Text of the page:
Saturday, April 25, 2009

Recession aids conservation

Thanks to our blessed recession, the Elwha dams will come out a year sooner! Now that's economic pain to die for.

Stimulus money will be used to create dam removal jobs and speed the crumbling, tumbling of this devastating bit of concrete. I know, let's have a recession every year, so we can speed up conservation projects!

Why is this a big deal? As the Seattle Times explains:

Supporters of the Olympic project hope it will restore once-legendary salmon runs destroyed when the Glines Canyon and Elwha dams blocked access to 70 miles of habitat.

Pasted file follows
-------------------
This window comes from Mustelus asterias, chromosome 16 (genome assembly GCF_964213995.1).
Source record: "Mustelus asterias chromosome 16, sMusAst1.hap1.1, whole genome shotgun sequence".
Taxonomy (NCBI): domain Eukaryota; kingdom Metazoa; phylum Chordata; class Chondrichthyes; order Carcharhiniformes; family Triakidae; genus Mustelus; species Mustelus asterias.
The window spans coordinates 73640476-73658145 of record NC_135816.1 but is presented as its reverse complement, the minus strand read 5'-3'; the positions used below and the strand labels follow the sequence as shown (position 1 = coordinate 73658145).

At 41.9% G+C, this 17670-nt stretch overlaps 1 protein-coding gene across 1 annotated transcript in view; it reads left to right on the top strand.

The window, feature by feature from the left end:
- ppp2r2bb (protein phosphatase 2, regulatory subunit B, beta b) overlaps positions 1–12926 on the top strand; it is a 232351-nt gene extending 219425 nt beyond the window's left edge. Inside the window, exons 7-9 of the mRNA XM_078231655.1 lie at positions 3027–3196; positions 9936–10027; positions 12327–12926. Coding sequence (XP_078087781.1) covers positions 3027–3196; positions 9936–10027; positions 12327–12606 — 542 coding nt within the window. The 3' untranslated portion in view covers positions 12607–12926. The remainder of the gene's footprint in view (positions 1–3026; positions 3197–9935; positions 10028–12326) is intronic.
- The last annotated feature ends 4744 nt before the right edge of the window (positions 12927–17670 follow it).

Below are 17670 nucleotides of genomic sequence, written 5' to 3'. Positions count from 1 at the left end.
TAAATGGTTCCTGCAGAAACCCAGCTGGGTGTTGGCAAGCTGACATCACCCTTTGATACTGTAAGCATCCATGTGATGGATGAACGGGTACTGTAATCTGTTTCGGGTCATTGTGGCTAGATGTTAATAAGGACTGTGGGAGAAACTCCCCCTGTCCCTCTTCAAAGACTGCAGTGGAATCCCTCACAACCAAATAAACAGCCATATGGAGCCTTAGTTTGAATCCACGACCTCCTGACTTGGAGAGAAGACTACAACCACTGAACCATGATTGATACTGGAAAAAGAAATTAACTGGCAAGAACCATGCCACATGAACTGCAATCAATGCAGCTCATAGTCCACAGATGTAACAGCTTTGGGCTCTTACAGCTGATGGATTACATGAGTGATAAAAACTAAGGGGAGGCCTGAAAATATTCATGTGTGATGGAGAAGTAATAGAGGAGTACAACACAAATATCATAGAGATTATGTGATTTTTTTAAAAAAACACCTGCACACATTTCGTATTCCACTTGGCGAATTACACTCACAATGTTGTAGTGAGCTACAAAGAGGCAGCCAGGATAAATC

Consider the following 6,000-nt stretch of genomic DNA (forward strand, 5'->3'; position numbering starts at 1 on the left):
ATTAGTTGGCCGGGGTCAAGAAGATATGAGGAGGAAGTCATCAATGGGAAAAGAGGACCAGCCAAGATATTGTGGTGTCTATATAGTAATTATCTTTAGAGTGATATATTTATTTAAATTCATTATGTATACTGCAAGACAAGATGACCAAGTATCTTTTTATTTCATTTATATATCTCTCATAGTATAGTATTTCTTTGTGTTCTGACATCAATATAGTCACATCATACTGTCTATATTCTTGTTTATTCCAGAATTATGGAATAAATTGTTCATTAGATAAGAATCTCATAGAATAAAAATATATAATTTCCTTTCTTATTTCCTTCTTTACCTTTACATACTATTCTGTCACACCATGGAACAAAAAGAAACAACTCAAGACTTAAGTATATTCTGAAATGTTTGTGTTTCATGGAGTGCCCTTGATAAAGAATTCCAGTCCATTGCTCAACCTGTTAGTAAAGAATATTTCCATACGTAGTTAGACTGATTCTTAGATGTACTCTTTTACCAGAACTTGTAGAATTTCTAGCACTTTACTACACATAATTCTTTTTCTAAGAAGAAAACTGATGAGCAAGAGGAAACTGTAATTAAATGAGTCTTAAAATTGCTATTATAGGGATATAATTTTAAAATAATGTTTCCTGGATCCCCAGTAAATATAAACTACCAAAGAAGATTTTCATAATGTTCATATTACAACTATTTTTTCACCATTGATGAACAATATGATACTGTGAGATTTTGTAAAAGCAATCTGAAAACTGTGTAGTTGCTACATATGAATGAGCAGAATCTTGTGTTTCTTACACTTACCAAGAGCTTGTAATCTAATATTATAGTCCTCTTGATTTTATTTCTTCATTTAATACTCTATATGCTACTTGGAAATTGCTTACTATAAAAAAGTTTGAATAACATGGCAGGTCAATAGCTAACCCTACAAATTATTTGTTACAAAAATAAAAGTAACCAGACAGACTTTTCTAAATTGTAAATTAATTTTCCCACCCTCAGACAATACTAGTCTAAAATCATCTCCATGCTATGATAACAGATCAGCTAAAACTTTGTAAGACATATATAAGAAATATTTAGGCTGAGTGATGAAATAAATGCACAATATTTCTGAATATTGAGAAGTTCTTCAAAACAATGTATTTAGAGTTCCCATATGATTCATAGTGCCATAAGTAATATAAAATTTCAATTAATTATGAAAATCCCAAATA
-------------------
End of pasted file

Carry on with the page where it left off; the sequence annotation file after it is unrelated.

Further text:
Dam removal was approved by Congress in 1993, and demolition had been scheduled for 2009, until rising costs for the $308 million project delayed the start to 2012. With work expected to start in 2011, the dams could be gone by 2013 or 2014.

The new schedule was welcome news to Robert Elofson, natural-resources director for the Lower Elwha Klallam Tribe. The tribe has worked to see the dams removed for 25 years, with an eye toward bringing back salmon that were vital to the tribe.


tshilson said...

If salmon return to their birthplace to spawn, how will any salmon get to the newly unblocked streams?


Mark Powell said...

Straying, the home site fidelity is not perfect. Also, most reintroductions involve some supplementation with artificially propagated salmon to help recolonization.

Don't worry, with salmon, if you open up good habitat like the pristine Elwha in Olympic National Park, they will come.